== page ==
Tip: Audit your organizational descriptions at least twice a year--during the end of year holiday period and again on a slow mid-August afternoon. First, Google your organization. Second, review your privacy settings (social media sites often change their privacy settings, which can retroactively change your settings). Third, update your profiles so they highlight your achievements and successes. Finally, use social listening to protect your online image: regularly monitor what others post about you (including the photos in which they tag you) on their social media profiles.
Mistake No. 3. Maligning previous employees, partners, or supporters:
This seems obvious but people are still doing it.
Tip: “If you don’t have anything nice to post, don’t post anything.”
Mistake No. 4. Being indiscreet:
Social media isn’t therapy. When you use social media to share corporate drama (or worse, personal or family drama), your lack of discretion could concern stakeholders and negatively affect the important your organization’s work.
Tip: If your post prompts pause, ask a friend or colleague to peruse it. Gauge their reaction. If you get the raised eyebrow, the noncommittal “huh”, or the pregnant pause, reconsider your post.
Mistake No. 5. Having minimal or no social media presence:
Maybe you’re a Luddite. Maybe you think social media is a fad. Maybe you’ve been living under a rock. Whatever the case may be, you’re not buying the hype. If you’re not on social media, what are you hiding? People will ask this question when they search for—and don’t find—your organization.
Tip: You can opt out of most social media, but at the very least you must create and maintain a LinkedIn profile.
Increased social media use in our professional and personal communications opens windows for stakeholders to discover more about us in a few keystrokes. You can protect your nonprofit’s brand by using social media to diligently control the details you want to keep private and regularly broadcasting your successes.

Bruce Mendelsohn is The Hired Pen, a digital marketing and social media consultant who helps nonprofit organizations and business leaders tell the stories that make their organizations stand out. Follow him on Twitter@brm90, email him at or call 508-873-6324.

Monday, April 10, 2017

United Airlines Redefines "Bumping", Setting New Low Bar for Customer Service

Dear United Airlines,

Given your recent public relations and social media fiascos (see: Code, Dress; and Removal, Forcible), please consider the following three points:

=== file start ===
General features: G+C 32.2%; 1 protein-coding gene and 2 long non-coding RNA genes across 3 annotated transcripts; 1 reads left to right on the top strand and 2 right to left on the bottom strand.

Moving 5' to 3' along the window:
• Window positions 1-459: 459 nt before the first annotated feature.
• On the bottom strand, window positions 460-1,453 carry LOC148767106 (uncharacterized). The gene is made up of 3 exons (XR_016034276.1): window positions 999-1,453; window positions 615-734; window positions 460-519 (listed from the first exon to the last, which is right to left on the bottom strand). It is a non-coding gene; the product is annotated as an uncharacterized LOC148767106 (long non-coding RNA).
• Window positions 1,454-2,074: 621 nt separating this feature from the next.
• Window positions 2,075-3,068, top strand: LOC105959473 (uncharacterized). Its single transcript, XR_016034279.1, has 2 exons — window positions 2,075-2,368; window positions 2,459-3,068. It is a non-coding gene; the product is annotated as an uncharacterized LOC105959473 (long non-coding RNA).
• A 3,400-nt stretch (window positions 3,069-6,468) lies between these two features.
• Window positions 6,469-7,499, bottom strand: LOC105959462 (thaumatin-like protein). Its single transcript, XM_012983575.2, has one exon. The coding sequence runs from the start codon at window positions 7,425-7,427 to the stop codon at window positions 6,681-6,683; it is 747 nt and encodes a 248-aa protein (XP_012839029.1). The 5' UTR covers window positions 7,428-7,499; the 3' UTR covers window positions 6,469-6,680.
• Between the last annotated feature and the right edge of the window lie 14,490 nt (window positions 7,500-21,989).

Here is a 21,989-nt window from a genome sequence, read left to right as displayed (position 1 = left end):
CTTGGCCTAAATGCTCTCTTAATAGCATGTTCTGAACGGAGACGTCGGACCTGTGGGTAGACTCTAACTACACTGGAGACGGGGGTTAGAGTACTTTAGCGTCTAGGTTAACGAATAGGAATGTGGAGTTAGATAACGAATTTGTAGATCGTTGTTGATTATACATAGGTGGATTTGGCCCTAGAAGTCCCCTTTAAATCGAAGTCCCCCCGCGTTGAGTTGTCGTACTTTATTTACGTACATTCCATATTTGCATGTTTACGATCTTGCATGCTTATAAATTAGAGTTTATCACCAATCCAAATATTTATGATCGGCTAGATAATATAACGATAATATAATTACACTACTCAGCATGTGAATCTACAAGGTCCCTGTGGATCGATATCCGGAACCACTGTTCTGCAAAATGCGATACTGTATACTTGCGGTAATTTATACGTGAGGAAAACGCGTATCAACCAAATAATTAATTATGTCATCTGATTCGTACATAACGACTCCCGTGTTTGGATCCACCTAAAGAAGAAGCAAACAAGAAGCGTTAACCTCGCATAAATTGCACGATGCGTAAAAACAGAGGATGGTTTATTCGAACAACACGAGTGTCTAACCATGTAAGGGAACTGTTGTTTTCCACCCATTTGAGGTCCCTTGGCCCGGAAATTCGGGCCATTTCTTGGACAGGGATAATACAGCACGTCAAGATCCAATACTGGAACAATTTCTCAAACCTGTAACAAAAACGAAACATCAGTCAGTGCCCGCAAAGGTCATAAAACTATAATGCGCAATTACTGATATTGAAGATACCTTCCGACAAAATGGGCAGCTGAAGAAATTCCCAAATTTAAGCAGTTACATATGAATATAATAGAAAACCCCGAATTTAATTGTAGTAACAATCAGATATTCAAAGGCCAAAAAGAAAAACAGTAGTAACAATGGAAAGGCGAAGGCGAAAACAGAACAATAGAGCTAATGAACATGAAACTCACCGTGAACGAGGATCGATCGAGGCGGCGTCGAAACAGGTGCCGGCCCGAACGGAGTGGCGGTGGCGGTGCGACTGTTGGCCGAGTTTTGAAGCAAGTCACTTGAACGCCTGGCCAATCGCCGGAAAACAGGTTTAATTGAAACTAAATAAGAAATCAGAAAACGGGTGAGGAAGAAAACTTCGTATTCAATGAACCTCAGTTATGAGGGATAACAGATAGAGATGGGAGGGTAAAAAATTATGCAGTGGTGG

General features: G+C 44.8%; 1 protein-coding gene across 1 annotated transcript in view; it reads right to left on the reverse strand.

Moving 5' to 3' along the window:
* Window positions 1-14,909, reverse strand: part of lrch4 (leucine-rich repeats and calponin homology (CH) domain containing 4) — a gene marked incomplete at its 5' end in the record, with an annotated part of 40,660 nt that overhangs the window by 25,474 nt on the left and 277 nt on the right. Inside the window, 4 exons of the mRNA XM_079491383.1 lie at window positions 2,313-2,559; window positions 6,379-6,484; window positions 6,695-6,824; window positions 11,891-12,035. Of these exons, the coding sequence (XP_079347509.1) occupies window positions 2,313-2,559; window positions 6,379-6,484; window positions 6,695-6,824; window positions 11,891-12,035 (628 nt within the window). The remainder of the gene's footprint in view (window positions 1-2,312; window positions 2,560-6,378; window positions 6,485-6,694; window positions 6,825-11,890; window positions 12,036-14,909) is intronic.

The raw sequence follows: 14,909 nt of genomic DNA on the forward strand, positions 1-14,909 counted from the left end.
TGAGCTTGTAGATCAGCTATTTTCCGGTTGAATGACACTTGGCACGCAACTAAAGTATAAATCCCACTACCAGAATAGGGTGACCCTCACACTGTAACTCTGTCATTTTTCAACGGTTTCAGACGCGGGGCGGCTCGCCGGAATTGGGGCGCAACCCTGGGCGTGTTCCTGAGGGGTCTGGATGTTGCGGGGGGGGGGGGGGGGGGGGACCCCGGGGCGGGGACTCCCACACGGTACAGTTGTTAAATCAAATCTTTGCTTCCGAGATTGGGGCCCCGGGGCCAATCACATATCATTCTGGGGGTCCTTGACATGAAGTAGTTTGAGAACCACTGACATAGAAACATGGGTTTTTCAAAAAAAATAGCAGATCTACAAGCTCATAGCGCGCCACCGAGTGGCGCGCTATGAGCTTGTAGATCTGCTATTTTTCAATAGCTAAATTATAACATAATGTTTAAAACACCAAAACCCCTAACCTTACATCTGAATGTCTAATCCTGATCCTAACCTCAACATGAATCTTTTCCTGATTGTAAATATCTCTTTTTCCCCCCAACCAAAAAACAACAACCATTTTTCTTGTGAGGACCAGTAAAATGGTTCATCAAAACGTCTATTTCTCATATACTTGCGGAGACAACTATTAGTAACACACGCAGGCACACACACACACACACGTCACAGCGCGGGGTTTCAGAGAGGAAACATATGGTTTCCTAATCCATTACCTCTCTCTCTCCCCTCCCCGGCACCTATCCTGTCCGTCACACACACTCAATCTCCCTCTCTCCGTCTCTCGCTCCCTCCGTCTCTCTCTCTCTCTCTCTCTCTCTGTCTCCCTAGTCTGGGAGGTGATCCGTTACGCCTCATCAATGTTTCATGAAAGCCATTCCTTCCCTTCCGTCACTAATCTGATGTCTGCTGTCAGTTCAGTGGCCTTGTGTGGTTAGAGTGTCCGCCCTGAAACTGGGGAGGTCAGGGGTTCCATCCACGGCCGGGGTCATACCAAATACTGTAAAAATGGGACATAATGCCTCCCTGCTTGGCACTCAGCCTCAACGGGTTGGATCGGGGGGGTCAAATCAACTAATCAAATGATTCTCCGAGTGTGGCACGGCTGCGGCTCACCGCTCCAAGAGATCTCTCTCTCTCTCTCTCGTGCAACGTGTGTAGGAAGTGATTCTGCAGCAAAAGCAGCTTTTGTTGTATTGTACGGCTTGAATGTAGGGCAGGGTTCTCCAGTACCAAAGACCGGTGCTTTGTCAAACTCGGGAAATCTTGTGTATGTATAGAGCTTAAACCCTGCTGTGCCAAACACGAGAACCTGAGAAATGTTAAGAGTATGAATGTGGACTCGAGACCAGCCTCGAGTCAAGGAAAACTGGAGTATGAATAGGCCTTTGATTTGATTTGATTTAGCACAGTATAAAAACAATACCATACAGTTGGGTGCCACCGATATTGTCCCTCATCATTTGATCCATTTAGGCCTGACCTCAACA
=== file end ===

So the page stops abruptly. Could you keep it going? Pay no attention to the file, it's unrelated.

1) ICYMI, smart phones are everywhere. People (including your dwindling customer base) use these devices to record audio and video, which they often share on this phenomenon called "social media." (You might have heard of Facebook? Twitter? YouTube?)

2) Passenger proximity predisposes patrons to complain about everything. Unless it's First Class or Business Class, customers are crammed into your planes like so many sardines in a can. Passenger comfort is directly proportional to passenger complaints: The more comfortable you can make your passengers, the less likely they are to complain.

3) The public doesn't want to hear your dress code rules or your "selection" procedures. Outrage has its own momentum; it's like an avalanche. Viral is as bad online as it is in confined spaces like planes. When your lawyers respond to public outrage, you've lost the battle for the publics' hearts and minds. And asses.

The good news is, you forcibly removed a passenger while the plane was on the ground and not in the air. The bad news is, everyone saw it. Good luck explaining this boneheaded move. #boycottunitedairlines #FlyAnyoneElse #BoycottUnited #Flight3411

- Sue'em! Sue'em all!
- Postjacking medals:
Bronze Medal: Mike Merriman
Silver Medal: Dean T. Carson, CPA
Gold Medal: Think Progress

Wednesday, March 8, 2017

Guest Columnist Sarah Lockwood Shares "Three Ways to Celebrate St. Patrick's Day"

Being Irish, my friend Sarah Lockwood has a lot to say about her ancestry and traditions. She doesn't love the drinking associated with St. Patrick's Day, and asked me if I'd feature her article on Three Ways to Celebrate St. Patrick's Day. Being married to a half-Irish lass myself, I of course said aye. Enjoy!